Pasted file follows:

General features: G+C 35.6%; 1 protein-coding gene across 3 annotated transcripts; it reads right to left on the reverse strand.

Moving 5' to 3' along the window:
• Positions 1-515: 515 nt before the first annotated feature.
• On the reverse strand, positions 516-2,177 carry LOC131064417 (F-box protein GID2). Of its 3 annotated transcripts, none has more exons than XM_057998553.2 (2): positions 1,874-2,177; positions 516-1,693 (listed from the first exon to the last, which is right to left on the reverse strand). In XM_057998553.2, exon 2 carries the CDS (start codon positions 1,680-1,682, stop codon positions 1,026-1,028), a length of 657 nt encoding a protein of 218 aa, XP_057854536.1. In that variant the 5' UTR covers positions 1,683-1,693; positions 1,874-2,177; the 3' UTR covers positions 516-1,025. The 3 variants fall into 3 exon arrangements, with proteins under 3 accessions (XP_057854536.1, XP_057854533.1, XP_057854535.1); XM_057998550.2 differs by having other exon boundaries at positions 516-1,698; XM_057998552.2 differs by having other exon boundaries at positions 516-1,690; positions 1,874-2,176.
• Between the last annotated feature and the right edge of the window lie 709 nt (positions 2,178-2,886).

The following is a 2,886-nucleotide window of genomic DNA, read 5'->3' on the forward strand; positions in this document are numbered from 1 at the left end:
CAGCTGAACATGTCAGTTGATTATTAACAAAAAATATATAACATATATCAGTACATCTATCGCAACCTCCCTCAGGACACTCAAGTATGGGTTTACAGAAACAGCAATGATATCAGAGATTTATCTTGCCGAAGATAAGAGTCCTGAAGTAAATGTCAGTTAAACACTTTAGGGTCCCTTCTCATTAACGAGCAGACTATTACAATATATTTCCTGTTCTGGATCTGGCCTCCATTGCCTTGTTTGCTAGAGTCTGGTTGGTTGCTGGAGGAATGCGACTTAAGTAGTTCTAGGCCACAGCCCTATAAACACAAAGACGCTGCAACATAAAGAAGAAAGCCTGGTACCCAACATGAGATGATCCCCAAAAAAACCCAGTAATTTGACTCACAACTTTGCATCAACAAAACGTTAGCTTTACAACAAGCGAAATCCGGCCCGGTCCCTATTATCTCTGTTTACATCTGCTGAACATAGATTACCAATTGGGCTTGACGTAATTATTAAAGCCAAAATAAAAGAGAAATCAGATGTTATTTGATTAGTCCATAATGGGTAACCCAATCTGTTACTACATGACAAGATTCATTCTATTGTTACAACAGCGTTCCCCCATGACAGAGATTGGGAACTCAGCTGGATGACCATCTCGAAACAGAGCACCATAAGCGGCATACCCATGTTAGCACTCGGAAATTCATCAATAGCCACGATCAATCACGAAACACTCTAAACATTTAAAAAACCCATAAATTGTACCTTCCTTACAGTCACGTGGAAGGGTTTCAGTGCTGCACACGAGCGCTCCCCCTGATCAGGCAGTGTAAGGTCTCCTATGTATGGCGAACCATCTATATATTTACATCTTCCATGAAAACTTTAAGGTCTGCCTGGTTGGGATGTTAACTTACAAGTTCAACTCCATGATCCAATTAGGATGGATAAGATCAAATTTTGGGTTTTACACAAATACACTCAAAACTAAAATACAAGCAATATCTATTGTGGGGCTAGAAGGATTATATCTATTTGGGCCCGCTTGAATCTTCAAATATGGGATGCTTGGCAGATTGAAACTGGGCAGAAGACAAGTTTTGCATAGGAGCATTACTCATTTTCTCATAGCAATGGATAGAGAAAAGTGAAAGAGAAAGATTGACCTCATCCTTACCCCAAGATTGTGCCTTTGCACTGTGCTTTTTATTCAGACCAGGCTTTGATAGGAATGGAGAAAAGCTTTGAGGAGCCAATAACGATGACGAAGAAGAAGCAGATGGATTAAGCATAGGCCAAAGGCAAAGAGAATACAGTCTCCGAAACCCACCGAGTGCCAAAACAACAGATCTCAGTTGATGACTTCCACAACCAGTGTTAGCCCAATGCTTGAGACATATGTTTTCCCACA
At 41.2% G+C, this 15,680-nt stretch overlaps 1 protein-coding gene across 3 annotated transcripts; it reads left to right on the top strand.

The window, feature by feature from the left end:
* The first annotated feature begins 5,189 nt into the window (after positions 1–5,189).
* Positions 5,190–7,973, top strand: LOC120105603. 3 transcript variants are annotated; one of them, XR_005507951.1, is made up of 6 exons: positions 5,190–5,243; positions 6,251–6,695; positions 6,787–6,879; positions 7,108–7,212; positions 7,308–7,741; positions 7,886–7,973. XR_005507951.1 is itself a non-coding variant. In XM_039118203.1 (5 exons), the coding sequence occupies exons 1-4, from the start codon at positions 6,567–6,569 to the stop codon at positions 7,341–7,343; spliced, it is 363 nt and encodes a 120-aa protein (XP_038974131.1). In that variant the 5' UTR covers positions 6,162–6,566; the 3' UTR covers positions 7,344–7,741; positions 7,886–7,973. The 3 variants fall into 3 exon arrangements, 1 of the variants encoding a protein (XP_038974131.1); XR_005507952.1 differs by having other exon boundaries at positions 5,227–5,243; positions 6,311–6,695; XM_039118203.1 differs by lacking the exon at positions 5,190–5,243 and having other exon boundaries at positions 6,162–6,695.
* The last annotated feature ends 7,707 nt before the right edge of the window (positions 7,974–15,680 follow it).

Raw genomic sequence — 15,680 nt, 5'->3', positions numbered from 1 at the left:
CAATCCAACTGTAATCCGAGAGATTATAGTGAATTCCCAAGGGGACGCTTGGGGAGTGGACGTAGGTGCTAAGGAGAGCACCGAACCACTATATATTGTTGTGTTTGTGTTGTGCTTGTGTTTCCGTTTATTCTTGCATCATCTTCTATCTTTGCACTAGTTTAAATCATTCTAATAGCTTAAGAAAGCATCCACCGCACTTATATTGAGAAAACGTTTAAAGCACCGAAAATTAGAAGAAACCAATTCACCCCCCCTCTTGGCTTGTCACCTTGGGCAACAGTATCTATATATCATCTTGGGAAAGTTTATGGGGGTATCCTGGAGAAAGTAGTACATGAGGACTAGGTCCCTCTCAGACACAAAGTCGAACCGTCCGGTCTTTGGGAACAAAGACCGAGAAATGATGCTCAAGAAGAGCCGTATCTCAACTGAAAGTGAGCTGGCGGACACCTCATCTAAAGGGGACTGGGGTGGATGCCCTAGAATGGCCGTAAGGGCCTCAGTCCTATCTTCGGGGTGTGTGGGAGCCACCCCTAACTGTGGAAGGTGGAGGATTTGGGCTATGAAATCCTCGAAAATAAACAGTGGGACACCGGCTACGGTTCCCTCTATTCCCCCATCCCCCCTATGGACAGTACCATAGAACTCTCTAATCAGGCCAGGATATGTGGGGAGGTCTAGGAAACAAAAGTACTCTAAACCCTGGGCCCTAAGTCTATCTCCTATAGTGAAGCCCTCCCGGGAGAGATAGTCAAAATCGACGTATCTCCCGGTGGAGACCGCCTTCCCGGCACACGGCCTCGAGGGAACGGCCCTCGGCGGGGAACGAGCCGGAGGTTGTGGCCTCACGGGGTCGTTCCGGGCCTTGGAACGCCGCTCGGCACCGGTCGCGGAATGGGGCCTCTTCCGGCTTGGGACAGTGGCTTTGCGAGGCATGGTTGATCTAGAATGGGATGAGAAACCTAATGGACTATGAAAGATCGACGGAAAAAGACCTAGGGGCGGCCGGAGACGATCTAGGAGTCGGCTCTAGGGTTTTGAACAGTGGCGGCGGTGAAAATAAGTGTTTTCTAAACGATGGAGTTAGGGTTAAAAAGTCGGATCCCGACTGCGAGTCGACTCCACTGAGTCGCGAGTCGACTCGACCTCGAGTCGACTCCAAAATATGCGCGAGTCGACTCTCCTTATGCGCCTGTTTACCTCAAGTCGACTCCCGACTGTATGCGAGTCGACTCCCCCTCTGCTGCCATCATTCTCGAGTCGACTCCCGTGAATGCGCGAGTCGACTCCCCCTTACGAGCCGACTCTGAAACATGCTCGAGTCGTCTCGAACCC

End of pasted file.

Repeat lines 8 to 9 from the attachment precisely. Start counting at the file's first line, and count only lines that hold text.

At 41.2% G+C, this 15,680-nt stretch overlaps 1 protein-coding gene across 3 annotated transcripts; it reads left to right on the top strand.

The window, feature by feature from the left end: